There were various land and sea routes available to reach the Klondike gold fields. Some thought the Inland Passage up the west coast was a good route, but it was expensive, with passage hard to obtain and the mighty Chilkoot Pass to negotiate after completing the boat trip. Furthermore, six hundred miles of wilderness separated the pass from Dawson. A Canadian overland route to the Klondike gold fields was promoted that began in Edmonton and from there traveled the Peace River and existing trails northward. An interesting account of one prospector’s journey from Edmonton to the Klondike has been published as Klondike Trek, Jim Hinkle’s Life in the Gold Rush of 1898.
Prospectors have been finding gold in the river systems of north-central Alberta since the mid-1800s. Although the richest deposits have possibly been mined, amateur prospectors today can have fun while reliving a little of Alberta's history.
Gold was discovered near Jasper, Alberta in 1987 in small rich veins within the Lower Cambrian strata. Research suggests that the gold may have been eroded from this bedrock during the early Cretaceous period, deposited with sediments, and was later carried east (during Tertiary and Quaternary time) in ancient rivers. The gold was placed in the alluvial sediments of modern rivers during the final stage of re-erosion. There are no major, commercial gold mining activities on Alberta’s rivers today mainly due to the low concentrations of the mineral. As well, large scale placer mining operations are now prohibited by government regulations in an effort to protect drainage systems and river banks from environmental damage.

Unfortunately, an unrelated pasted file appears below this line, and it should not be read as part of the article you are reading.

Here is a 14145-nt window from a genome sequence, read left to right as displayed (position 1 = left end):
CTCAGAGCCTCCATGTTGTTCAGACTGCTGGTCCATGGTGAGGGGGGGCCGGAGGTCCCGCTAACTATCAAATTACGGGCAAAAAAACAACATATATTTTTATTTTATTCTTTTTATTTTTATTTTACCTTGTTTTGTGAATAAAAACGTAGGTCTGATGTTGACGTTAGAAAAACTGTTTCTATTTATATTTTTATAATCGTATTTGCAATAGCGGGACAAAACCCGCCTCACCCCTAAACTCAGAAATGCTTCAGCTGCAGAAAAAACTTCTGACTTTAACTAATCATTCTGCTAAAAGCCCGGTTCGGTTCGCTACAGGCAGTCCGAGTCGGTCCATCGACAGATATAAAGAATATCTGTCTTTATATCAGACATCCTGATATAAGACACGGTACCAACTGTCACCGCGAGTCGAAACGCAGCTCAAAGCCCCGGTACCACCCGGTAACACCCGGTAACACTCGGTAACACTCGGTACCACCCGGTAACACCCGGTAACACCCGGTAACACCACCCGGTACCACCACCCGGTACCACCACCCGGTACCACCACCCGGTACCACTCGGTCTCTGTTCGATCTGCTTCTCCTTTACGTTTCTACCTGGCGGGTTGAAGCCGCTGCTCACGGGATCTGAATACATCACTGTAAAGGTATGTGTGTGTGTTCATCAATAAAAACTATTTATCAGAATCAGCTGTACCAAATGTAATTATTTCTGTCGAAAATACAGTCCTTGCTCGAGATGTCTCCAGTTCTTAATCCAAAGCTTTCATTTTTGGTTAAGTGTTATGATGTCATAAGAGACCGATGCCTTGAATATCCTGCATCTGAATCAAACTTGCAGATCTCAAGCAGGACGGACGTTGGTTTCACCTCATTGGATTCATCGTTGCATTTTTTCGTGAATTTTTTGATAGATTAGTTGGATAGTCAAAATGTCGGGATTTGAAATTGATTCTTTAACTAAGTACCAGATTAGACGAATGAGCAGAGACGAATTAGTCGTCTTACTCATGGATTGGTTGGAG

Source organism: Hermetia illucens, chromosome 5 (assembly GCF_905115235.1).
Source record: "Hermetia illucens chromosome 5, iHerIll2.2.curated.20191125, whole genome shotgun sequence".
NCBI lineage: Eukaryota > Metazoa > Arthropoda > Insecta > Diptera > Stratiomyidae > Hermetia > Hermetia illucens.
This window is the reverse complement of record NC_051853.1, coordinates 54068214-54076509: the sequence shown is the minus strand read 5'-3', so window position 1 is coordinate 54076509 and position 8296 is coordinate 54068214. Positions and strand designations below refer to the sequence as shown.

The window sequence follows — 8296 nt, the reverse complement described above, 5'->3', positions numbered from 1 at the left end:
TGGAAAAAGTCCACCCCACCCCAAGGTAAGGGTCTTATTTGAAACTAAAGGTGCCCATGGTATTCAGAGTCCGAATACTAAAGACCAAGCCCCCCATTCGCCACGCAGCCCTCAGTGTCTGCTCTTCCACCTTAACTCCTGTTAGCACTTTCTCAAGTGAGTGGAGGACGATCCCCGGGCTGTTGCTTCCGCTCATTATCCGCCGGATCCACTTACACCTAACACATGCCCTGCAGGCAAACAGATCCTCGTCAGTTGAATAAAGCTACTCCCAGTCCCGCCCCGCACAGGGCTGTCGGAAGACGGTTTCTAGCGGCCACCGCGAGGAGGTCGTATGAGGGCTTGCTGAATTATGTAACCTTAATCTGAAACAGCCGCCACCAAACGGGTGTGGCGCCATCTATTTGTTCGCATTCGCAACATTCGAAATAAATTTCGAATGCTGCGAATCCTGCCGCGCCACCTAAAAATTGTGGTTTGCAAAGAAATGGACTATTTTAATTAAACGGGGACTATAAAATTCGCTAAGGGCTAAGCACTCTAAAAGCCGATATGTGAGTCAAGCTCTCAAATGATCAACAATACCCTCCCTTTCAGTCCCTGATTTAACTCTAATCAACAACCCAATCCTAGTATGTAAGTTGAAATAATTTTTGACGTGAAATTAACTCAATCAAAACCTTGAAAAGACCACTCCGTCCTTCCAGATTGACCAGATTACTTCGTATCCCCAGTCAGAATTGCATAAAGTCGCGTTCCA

Because Alberta is largely composed of sedimentary rock, not the volcanic origin geology that favors gold, the legend of the lost Lemon gold vein near Coleman in southwestern Alberta’s Crowsnest Pass region may be simple myth …or not! Around 1870, a group of prospectors left Montana to explore for gold in Alberta along the North Saskatchewan River. Two of the prospectors struck out on their own to try Alberta’s southern foothills. In 1946, Senator Dan Riley wrote about the pair in an article for the Alberta Folklore Quarterly: "Blackjack and Lemon found likely showings of gold in the river. Following the mountain stream upwards toward the headwaters they discovered rich diggings from grass roots to bedrock. They sank two pits and, while bringing their cayuses in from the picket line, they accidentally discovered the ledge from which the gold came...In camp that night the two prospectors got into an argument as to whether they should return in the spring or camp right there. After they had bedded down for the night, Lemon stealthily crawled out of his blankets, seized an axe and split the head of his sleeping partner. Overwhelmed with panic when he realized the enormity of his crime, Lemon built a huge fire and, with his gun beneath his arm, strode to and fro like a caged beast till dawn."
Apparently, a group of Blackfoot Indians witnessed the event and told their chief, who placed a curse on the area - the Blackfoot were then blamed for the murder. Next, a trapper named John McDougall was sent to bury Blackjack and was later hired to lead a party back to the mine area – but on his way to meet the miners he stopped at Fort Kipp, Montana and managed to drink himself to death. The prospector who initially funded Lemon and Blackjack, Lafayette French also went looking for the mine and wrote a friend that he had found it – but he was killed when a cabin he was staying in burned to the ground, so he never shared the secret of the mine’s location.
In 1988, a geological technician with the University of Alberta named Ron Stewart, who later authored the book Goldrush The Search for the Lost Lemon Mine, announced that he had found traces of gold in the Crowsnest Volcanics formation, fostering a mini gold rush. The gold that was found was poorly concentrated in the ore though, and uneconomical to recover, unlike Blackjack and Lemon’s reported find.